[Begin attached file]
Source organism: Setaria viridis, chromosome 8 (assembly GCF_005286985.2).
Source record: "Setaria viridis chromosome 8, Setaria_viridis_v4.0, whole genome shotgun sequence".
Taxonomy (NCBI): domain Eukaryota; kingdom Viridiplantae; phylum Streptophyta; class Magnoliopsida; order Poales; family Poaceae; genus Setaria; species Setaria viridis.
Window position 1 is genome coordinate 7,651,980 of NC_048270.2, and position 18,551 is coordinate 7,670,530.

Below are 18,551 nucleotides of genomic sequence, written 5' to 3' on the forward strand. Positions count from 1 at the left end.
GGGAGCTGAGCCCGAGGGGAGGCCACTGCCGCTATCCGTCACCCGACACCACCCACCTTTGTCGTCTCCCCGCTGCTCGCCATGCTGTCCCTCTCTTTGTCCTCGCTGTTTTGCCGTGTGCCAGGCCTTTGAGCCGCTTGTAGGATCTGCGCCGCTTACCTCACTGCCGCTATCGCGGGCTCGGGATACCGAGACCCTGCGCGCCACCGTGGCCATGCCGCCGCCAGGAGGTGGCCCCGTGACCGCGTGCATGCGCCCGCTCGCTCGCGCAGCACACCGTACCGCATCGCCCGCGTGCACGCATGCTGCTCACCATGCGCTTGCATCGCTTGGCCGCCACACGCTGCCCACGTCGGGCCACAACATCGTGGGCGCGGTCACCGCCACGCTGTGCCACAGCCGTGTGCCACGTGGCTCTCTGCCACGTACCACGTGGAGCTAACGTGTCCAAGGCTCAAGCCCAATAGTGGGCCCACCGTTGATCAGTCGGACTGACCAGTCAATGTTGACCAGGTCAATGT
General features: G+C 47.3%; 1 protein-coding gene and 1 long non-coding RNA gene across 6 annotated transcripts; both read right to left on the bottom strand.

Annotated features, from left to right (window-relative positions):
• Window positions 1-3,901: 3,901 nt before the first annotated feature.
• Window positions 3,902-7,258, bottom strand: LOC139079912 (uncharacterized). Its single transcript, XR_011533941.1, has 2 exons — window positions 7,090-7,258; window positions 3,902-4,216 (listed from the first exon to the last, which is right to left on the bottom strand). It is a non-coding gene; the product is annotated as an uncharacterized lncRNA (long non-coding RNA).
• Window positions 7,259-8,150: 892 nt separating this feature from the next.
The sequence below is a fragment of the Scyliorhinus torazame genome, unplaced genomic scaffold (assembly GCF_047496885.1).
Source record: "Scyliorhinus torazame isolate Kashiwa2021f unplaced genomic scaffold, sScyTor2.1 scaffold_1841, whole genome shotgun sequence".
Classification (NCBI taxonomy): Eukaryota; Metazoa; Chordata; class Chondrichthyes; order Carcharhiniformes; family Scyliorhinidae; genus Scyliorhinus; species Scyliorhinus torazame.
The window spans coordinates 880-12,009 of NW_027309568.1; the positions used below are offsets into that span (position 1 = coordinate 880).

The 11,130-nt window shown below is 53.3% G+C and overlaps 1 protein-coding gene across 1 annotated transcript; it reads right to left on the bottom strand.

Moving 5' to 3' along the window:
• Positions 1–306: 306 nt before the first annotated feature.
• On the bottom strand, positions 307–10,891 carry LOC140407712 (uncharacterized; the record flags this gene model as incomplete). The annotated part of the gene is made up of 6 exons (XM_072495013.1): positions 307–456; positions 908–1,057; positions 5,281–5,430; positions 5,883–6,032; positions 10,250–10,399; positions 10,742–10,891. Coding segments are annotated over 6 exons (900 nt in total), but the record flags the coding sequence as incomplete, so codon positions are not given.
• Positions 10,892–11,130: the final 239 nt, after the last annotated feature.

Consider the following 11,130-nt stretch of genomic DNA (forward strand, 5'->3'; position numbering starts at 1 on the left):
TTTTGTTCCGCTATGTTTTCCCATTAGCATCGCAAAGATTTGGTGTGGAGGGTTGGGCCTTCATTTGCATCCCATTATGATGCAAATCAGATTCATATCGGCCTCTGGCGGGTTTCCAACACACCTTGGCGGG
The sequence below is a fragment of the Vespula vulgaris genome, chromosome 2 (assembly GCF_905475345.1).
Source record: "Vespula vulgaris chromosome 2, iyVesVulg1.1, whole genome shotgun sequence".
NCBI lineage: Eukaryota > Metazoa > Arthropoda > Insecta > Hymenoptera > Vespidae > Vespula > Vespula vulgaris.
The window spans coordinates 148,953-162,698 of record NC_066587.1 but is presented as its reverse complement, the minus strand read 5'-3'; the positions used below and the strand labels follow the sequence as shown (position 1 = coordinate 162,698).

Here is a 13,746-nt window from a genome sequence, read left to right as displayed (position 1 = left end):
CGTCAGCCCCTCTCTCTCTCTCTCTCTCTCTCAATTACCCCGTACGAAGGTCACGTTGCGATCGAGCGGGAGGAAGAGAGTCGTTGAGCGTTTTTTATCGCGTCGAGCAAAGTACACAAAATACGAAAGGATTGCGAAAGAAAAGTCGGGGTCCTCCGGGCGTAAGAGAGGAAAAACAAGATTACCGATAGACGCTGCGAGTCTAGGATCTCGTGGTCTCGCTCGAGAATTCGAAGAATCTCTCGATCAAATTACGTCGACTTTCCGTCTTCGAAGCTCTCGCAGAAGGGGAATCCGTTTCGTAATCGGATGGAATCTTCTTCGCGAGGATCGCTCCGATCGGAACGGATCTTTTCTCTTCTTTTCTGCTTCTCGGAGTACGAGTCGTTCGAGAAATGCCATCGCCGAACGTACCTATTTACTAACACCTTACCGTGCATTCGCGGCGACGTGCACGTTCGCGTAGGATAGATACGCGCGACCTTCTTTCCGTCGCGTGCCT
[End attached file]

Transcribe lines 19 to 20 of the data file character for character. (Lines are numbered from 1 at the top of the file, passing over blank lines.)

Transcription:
• On the bottom strand, positions 307–10,891 carry LOC140407712 (uncharacterized; the record flags this gene model as incomplete). The annotated part of the gene is made up of 6 exons (XM_072495013.1): positions 307–456; positions 908–1,057; positions 5,281–5,430; positions 5,883–6,032; positions 10,250–10,399; positions 10,742–10,891. Coding segments are annotated over 6 exons (900 nt in total), but the record flags the coding sequence as incomplete, so codon positions are not given.
• Positions 10,892–11,130: the final 239 nt, after the last annotated feature.